I wrote a poem called “Donald Trump.” It’s a curtal sonnet, and it’s not very good. Even though I knew I had little chance to succeed with this poem, I went ahead and wrote it. My inspiration to begin the poem was a poet-friend of mine, Matt Roth, who said this phrase that I immediately knew would make for a good ending of a curtal sonnet: “build strangers / bomb walls.” That spondee, right? So I ripped him off, and then I just had to write the poem backwards to lead up to these final rhymes. As with most poems I write, I spent too much time on it. I’m a slow study. All told, maybe an entire 40 hours (spread out over a period of about two months). Incidentally, I wrote this poem before Trump even won the nomination. I never thought he would get that far or even be President. Who among us poets, the most imaginative of people, could imagine? I know thousands of poets, and there are only two of them who think Mr. Trump is doing a good job or could possibly do a good job. Of these two, one is a delusional person who believes Sandy Hook and the 9/11 disaster to be conspiracies perpetrated by the CIA and Jews. The other is, I think, a multi-millionaire, who personally benefits from Trump’s policies that benefit himself and the ultra-rich, so he’s laughing all the way to the bank, literally.
Like most political poems, my poem fails due to its knowing all too well its rhetorical stance. One of my favorite adages about poetry is by Yeats: “Of our quarrel with others we make rhetoric; of our quarrels with ourselves we make poetry.” A poem must be a place of discovery. What’s to be discovered here, so I can be poetic and not rhetorical? That Donald Trump is, in fact, a petty and ignorant man, a lover of money, illiterate, a con-man, and a womanizer? Big surprise! Come on; everyone knows these truths we hold self-evident. Of course, being a poet, I need to say this in an interesting way, formally, so that’s a bit of a challenge and perhaps could result in something. But then, probably not much with this here poem. Yet so many people around me are writing political poems and getting so much attention for them, even though I don’t think much of these poems, in general. There’s little mystery, or none. At best, they might entertain with ranting, but they aren’t writing good poems.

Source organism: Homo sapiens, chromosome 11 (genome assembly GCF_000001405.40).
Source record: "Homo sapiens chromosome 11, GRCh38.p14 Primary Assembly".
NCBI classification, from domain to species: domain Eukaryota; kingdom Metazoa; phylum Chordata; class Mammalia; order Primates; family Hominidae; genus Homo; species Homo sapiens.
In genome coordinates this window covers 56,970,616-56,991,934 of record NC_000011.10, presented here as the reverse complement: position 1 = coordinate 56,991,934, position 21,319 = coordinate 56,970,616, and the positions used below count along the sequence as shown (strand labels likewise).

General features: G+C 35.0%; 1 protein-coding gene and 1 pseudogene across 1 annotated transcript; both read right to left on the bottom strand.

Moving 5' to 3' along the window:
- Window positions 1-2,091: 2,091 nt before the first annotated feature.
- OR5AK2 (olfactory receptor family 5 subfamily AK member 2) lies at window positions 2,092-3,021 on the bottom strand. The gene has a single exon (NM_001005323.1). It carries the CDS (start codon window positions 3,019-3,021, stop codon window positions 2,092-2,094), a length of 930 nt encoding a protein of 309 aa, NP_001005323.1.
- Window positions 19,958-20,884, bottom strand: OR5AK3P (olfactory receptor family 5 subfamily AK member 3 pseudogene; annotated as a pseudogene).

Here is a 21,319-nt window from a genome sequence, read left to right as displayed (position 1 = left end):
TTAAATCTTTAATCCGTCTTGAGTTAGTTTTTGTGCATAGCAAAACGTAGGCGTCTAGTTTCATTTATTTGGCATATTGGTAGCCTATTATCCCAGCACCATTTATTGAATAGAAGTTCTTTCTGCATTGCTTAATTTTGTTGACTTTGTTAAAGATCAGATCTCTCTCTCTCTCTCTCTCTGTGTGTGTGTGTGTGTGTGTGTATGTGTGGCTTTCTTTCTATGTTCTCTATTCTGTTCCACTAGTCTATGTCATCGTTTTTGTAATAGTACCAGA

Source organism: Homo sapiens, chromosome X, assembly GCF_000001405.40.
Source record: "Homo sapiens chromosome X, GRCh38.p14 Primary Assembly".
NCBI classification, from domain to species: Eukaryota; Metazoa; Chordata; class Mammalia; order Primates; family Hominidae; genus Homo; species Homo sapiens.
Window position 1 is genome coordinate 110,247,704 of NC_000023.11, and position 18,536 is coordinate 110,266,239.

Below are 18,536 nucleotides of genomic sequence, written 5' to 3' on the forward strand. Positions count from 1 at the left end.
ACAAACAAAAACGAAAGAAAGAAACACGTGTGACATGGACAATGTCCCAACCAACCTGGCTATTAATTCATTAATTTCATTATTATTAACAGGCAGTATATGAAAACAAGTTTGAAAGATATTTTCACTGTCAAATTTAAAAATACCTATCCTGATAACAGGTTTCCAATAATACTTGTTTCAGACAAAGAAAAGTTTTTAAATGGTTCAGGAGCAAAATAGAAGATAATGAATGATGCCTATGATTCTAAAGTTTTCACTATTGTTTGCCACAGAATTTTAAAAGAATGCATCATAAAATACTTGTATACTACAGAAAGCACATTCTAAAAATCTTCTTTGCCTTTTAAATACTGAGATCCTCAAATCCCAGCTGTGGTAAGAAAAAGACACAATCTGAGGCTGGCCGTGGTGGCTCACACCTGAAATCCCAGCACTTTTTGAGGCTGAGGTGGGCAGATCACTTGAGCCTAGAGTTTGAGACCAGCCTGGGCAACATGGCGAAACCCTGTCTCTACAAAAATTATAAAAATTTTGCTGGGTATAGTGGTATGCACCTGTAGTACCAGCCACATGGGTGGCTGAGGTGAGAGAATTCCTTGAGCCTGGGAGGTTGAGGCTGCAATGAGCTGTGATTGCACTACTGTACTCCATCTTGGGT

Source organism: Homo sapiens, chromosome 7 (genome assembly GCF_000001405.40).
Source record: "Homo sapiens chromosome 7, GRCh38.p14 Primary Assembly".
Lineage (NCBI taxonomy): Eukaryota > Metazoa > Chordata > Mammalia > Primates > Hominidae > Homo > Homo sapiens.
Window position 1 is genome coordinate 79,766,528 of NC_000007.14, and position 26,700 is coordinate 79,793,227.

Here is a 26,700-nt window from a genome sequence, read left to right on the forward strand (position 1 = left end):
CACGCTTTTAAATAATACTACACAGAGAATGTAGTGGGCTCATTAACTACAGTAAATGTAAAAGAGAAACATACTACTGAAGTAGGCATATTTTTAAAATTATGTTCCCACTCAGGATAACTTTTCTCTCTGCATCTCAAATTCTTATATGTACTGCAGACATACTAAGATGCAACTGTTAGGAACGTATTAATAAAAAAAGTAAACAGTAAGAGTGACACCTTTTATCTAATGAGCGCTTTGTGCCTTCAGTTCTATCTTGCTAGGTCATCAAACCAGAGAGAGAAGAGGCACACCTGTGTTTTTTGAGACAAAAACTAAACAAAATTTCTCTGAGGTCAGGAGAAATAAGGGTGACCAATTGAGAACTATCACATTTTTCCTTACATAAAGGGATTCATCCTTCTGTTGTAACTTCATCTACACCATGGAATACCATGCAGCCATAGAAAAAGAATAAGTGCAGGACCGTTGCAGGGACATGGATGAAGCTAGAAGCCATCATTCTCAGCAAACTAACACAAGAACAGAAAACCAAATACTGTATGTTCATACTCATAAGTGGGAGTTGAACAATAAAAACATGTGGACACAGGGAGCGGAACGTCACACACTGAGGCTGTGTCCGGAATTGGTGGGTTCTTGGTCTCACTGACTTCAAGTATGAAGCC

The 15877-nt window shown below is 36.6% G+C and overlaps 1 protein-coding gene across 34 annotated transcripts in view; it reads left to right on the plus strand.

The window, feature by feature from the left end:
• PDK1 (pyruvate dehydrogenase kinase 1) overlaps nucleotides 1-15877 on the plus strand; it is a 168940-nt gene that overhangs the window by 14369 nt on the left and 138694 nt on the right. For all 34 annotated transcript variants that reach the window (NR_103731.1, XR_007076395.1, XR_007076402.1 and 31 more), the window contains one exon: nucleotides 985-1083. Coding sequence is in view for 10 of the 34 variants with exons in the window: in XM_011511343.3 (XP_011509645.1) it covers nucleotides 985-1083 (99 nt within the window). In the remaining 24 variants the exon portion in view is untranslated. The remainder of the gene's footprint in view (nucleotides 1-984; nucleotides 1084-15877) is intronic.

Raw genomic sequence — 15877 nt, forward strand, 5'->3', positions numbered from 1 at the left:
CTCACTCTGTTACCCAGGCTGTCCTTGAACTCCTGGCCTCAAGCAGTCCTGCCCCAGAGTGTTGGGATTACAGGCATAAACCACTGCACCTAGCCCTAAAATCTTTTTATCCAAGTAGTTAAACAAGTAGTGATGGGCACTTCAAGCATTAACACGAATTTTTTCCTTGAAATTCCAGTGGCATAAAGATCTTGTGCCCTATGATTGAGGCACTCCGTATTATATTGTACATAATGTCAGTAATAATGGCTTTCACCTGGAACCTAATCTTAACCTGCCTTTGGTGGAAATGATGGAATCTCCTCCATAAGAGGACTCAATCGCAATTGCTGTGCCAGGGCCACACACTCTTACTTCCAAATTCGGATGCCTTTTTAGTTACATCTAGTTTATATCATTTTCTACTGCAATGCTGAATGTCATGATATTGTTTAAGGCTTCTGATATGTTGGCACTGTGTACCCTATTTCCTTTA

I wrote the poem anyway because poems are places of discovery, and you never know what might happen. And I needed to lead up to that final surprising revelation of what it might be for a poet to say we need to “bomb walls.” I’m a pacifist, in general, though not completely, so I knew that I was conflicted there, and a poet needs to be conflicted about his writing.
For a year, I’ve sent the poem around to a whole slew of places, but no one wants it. I’ve tinkered with it, and it hasn’t got much better. I’m not upset. I get it. It’s just not very good. It’s got a few decent rhymes. Sometimes good poems go unpublished, but that’s not likely the case here. The politics (specifically, the rhetoric) limit the poem. Yeats wasn’t wrong. But my friend Paul Hunton, an Emmy-winning director, made a little poetry film out of it, and our collaboration is excellent, I think. My poem needed a little boost of visuals to raise it to a level worth listening to. It’s like most songs you hear on the radio. The lyrics aren’t very good out there by themselves, but some instrumental work allows the song with its faulty lyrics to climb the charts.
Check it out?
John Poch is the author of two collections of poetry and also served as the editor of the anthology Hockey Haiku: The Essential Collection (St. Martin’s Griffin, 2006). His most recent book is Dolls (Orchises Press, 2009). He was the editor of the literary journal 32 Poems for ten years, and currently teaches in the creative writing program at Texas Tech University. (updated 4/2012)